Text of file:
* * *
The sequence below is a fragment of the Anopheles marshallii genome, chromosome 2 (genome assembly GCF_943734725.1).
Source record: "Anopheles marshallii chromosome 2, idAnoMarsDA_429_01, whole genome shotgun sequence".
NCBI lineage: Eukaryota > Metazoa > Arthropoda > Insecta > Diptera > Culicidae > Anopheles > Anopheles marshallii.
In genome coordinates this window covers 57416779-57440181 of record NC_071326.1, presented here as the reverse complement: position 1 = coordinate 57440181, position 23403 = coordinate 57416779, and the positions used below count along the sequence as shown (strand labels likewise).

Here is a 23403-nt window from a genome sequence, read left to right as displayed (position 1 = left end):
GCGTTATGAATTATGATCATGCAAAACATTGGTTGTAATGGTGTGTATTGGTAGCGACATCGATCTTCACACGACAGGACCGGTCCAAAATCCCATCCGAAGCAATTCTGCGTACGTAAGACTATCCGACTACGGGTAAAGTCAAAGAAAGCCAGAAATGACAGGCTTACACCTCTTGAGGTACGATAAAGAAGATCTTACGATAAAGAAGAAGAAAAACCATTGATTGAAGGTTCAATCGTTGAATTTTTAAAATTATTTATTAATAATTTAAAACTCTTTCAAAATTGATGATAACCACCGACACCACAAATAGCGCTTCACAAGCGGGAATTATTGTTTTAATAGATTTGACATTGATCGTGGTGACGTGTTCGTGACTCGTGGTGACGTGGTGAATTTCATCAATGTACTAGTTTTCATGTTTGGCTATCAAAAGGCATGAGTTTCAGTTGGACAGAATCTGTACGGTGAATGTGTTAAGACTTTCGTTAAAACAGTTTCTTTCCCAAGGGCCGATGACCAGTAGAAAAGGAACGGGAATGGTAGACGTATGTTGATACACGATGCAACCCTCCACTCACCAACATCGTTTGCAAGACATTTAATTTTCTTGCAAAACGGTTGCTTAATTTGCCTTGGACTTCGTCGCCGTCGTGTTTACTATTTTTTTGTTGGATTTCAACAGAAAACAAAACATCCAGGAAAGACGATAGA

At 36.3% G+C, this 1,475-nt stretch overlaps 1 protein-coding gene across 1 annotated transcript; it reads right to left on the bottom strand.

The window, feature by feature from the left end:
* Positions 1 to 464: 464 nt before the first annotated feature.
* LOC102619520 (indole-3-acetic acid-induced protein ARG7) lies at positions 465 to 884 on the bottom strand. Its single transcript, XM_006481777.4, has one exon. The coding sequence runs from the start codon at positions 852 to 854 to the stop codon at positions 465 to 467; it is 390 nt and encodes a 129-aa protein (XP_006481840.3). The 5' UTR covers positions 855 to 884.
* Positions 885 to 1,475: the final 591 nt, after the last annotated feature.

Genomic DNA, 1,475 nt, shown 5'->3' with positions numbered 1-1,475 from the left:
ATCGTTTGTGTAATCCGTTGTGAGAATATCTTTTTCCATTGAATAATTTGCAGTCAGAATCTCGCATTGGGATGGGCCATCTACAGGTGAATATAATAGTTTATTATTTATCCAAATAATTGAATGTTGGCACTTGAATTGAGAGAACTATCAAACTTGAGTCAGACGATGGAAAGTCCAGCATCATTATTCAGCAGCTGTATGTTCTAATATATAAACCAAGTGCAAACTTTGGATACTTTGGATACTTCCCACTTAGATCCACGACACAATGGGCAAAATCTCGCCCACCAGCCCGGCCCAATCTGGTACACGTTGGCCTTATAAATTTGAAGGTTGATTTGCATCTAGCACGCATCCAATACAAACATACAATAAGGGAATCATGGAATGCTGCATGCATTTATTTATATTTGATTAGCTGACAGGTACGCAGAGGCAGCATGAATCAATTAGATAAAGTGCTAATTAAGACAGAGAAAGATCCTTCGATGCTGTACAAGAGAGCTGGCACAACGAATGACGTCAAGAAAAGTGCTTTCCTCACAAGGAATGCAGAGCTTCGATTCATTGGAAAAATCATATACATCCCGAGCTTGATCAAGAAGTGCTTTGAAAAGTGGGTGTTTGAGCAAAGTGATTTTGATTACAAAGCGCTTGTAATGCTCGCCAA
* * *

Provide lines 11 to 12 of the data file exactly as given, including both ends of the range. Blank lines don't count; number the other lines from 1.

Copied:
* Positions 885 to 1,475: the final 591 nt, after the last annotated feature.

Genomic DNA, 1,475 nt, shown 5'->3' with positions numbered 1-1,475 from the left: